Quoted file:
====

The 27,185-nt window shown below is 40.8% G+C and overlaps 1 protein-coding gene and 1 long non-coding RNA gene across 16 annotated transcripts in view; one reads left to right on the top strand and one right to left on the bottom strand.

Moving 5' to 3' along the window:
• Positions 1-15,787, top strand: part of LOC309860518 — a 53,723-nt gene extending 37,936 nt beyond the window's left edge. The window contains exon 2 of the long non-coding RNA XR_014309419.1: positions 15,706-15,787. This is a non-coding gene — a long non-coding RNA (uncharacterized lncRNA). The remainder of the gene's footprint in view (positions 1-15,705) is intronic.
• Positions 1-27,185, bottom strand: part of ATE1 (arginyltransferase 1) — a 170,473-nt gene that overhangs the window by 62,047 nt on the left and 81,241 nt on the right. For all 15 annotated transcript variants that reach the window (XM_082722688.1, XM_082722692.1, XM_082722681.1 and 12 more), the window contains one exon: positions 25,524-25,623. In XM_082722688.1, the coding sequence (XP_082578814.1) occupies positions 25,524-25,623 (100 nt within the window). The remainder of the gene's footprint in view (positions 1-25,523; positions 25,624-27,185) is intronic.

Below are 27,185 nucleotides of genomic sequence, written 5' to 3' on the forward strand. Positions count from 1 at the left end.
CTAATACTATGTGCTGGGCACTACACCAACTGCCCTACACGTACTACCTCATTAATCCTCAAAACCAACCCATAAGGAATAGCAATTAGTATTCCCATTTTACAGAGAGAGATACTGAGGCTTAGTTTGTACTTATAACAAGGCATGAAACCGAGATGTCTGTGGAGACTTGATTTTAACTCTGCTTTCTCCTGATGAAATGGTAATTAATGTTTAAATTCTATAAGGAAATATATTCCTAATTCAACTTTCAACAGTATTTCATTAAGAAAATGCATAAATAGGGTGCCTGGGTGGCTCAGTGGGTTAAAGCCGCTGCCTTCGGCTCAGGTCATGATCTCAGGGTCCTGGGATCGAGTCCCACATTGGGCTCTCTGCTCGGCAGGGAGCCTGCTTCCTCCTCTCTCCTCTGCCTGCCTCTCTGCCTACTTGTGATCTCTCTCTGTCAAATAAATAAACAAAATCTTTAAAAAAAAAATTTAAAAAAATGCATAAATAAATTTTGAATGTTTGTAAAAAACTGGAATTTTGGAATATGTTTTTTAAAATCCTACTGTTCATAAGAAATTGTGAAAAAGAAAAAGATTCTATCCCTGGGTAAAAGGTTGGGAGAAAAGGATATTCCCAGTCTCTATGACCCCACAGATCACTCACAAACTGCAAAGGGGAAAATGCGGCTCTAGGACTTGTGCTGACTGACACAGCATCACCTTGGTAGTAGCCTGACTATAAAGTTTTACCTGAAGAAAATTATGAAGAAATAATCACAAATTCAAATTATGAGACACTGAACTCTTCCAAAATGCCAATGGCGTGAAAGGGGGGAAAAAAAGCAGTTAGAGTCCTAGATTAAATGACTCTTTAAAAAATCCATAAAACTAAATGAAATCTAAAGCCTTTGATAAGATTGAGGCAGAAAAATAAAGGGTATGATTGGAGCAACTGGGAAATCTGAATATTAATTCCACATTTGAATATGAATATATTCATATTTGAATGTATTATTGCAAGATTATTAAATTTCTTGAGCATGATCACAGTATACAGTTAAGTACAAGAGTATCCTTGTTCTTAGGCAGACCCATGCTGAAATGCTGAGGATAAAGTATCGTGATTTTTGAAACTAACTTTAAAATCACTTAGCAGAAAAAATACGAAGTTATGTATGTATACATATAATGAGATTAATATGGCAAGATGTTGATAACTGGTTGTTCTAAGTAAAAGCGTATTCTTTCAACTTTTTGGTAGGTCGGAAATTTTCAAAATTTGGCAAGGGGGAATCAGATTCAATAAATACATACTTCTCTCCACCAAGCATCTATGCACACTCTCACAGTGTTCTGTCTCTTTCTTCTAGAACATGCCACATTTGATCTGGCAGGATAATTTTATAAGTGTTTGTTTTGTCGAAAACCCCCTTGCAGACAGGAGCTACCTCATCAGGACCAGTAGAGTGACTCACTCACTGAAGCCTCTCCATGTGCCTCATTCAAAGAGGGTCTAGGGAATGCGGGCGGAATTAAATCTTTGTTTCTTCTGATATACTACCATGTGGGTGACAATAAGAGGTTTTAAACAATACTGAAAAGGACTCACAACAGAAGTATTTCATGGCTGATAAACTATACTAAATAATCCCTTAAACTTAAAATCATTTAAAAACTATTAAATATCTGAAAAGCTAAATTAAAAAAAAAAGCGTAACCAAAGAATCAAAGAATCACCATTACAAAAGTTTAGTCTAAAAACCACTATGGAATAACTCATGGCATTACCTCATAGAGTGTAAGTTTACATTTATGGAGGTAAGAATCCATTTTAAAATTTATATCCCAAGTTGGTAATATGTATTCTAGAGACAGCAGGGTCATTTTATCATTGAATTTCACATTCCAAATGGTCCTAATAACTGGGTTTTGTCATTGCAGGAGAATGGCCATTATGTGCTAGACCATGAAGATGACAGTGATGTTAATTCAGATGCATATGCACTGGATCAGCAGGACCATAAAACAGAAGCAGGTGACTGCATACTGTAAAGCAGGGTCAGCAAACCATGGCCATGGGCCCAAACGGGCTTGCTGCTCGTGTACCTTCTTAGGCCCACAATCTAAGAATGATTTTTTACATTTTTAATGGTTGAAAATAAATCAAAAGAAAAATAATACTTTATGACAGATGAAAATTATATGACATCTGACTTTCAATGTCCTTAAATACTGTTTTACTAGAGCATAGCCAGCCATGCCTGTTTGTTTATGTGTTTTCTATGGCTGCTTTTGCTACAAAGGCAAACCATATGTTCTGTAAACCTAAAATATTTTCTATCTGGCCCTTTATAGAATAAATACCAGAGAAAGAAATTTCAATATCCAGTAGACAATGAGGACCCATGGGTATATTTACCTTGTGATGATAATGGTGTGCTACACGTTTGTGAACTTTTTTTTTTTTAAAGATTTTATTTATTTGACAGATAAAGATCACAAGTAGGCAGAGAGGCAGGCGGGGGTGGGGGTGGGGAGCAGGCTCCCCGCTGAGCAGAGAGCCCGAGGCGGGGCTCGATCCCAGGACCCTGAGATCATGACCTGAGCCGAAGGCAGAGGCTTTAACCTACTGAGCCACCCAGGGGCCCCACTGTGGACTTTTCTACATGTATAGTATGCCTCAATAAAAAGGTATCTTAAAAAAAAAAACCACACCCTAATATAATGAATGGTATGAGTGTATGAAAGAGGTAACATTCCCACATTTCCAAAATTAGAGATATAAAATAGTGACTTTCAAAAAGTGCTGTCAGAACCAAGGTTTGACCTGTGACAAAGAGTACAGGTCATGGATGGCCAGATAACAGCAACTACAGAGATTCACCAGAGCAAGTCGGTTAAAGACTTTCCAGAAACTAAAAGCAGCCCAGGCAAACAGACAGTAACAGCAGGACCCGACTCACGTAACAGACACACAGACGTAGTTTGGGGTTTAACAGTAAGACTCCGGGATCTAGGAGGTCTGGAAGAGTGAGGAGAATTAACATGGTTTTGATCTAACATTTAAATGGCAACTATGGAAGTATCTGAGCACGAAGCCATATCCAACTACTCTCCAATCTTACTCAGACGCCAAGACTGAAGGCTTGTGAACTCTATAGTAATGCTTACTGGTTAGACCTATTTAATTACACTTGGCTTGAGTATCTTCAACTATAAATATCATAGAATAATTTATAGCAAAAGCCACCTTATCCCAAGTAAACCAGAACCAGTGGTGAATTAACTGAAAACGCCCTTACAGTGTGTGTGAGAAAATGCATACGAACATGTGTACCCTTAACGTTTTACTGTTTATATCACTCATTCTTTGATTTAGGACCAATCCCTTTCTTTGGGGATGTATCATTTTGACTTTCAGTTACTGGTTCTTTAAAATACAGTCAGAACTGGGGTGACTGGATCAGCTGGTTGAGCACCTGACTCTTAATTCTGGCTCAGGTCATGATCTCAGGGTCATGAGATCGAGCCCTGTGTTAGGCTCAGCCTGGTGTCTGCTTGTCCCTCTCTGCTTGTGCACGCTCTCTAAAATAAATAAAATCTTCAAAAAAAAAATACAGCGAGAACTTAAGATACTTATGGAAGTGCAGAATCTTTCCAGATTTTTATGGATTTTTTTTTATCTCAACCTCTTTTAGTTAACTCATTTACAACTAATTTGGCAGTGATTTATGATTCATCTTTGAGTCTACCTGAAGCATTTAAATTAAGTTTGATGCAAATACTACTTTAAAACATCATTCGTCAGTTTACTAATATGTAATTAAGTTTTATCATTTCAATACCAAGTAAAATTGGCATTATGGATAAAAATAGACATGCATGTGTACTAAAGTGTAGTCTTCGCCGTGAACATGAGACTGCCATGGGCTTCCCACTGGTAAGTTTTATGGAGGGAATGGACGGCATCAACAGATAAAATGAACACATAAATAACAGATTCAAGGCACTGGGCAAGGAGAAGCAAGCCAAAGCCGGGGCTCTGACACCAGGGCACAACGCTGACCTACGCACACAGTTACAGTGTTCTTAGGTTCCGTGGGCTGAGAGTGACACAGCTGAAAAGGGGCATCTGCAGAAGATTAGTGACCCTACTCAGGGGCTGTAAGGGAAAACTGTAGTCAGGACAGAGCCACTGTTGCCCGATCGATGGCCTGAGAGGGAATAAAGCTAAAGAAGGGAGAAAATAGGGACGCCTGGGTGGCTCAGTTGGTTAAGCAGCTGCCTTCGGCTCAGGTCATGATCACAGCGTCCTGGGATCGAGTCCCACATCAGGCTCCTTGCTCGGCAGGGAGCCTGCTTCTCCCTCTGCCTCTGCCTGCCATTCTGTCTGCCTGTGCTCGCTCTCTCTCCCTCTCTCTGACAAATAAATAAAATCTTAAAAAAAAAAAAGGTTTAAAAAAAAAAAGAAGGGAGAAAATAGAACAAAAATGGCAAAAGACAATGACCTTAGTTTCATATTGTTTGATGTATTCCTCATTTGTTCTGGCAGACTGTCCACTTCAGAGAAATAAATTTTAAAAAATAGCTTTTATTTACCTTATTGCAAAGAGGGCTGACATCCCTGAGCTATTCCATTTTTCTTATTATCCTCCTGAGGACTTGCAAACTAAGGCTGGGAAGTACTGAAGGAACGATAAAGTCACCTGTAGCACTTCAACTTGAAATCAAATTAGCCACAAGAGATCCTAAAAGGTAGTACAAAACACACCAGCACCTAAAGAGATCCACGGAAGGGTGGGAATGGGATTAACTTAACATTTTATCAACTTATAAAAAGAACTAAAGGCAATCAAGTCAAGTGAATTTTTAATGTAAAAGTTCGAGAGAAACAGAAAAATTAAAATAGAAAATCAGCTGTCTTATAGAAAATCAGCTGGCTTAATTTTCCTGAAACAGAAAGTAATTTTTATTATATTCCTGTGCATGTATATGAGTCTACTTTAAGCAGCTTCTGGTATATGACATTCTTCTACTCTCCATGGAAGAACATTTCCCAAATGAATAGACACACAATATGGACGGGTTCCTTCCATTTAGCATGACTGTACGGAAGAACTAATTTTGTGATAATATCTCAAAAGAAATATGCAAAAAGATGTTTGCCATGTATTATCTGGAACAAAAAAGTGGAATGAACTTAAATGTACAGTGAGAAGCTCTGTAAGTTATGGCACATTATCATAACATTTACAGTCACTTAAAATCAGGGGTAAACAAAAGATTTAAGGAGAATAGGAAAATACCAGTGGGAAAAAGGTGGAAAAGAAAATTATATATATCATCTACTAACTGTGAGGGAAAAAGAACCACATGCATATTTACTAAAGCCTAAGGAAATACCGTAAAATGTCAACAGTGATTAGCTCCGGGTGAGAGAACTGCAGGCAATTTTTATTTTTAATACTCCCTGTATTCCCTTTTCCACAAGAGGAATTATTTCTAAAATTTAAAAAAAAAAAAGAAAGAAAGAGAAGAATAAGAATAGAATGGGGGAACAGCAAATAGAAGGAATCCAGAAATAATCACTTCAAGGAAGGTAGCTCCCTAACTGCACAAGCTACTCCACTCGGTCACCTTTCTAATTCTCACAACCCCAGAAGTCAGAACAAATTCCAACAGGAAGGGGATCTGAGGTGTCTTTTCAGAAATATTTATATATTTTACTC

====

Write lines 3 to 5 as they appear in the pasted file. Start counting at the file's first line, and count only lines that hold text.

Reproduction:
• Positions 1-15,787, top strand: part of LOC309860518 — a 53,723-nt gene extending 37,936 nt beyond the window's left edge. The window contains exon 2 of the long non-coding RNA XR_014309419.1: positions 15,706-15,787. This is a non-coding gene — a long non-coding RNA (uncharacterized lncRNA). The remainder of the gene's footprint in view (positions 1-15,705) is intronic.
• Positions 1-27,185, bottom strand: part of ATE1 (arginyltransferase 1) — a 170,473-nt gene that overhangs the window by 62,047 nt on the left and 81,241 nt on the right. For all 15 annotated transcript variants that reach the window (XM_082722688.1, XM_082722692.1, XM_082722681.1 and 12 more), the window contains one exon: positions 25,524-25,623. In XM_082722688.1, the coding sequence (XP_082578814.1) occupies positions 25,524-25,623 (100 nt within the window). The remainder of the gene's footprint in view (positions 1-25,523; positions 25,624-27,185) is intronic.

Below are 27,185 nucleotides of genomic sequence, written 5' to 3' on the forward strand. Positions count from 1 at the left end.